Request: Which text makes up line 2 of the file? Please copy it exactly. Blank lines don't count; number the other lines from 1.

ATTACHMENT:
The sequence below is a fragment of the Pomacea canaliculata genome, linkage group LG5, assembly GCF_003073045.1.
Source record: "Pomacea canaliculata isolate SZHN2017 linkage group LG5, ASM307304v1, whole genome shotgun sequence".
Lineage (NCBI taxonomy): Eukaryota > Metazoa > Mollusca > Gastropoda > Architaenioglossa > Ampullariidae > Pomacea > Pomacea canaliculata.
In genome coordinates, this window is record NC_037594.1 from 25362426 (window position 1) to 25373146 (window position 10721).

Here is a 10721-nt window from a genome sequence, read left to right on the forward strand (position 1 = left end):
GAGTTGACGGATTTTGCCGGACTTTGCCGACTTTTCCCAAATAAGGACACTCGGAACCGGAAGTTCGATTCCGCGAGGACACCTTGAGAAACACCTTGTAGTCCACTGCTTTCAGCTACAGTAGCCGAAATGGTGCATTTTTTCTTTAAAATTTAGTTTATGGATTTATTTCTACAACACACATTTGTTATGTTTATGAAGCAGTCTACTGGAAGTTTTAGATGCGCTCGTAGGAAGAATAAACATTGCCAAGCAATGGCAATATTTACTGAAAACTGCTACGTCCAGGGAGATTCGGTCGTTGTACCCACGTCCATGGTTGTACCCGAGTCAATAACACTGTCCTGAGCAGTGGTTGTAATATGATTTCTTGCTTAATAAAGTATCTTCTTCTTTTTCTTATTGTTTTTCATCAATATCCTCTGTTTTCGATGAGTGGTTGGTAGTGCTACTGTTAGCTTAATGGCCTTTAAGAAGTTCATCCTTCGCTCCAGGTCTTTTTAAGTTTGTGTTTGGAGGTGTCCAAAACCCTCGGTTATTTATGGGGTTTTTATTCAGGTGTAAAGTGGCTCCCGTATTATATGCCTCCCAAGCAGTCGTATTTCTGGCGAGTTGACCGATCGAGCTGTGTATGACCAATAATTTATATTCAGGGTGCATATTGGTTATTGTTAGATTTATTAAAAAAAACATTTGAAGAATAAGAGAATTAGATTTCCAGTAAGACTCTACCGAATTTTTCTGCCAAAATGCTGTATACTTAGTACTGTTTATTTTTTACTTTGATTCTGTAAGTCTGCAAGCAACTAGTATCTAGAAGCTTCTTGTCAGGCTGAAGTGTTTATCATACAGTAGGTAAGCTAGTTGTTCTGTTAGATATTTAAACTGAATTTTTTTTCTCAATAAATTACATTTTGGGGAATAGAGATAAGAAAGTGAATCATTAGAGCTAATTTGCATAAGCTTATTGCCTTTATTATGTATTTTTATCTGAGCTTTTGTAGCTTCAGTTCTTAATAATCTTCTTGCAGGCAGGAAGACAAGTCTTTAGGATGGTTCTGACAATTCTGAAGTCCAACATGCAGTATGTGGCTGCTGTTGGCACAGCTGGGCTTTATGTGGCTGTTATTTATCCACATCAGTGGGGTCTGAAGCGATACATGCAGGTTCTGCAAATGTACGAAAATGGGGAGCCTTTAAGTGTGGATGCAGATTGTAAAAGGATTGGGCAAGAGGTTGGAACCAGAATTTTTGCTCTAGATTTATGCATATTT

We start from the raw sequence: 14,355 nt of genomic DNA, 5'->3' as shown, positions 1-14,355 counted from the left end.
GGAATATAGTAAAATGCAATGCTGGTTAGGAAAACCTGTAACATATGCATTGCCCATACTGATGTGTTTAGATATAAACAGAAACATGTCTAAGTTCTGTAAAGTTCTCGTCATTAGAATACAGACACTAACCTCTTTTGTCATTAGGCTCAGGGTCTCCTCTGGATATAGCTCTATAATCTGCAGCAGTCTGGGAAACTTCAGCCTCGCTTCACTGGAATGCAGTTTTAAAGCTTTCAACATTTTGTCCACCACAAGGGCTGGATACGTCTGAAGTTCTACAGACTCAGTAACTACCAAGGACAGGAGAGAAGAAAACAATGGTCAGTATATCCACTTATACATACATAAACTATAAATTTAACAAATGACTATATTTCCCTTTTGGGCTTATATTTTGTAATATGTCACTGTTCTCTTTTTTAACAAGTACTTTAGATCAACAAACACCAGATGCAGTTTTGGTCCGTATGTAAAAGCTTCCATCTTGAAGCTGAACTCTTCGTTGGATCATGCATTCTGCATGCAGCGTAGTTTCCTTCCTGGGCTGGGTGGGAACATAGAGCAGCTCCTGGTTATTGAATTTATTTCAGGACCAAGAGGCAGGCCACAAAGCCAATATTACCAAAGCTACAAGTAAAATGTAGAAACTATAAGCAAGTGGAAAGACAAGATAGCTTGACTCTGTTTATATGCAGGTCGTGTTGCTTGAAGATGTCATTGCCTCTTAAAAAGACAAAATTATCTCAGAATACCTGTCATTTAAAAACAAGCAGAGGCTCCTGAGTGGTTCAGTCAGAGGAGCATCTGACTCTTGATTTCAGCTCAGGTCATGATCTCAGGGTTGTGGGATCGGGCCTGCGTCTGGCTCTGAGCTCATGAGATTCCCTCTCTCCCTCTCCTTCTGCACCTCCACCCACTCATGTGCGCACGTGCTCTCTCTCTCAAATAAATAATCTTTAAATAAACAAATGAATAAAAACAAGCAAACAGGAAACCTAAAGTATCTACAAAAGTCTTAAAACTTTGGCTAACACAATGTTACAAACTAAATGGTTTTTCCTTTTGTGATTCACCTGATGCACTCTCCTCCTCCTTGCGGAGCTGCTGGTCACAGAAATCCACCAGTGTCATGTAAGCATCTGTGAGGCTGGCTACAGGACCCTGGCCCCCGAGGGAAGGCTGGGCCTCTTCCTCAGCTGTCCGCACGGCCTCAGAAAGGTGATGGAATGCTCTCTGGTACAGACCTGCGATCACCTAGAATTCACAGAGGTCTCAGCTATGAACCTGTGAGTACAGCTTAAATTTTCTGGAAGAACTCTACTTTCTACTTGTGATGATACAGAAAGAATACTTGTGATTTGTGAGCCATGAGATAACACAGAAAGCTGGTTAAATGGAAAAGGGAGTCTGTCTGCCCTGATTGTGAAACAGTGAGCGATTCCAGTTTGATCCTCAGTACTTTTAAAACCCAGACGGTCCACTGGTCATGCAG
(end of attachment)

Source record: "Pomacea canaliculata isolate SZHN2017 linkage group LG5, ASM307304v1, whole genome shotgun sequence".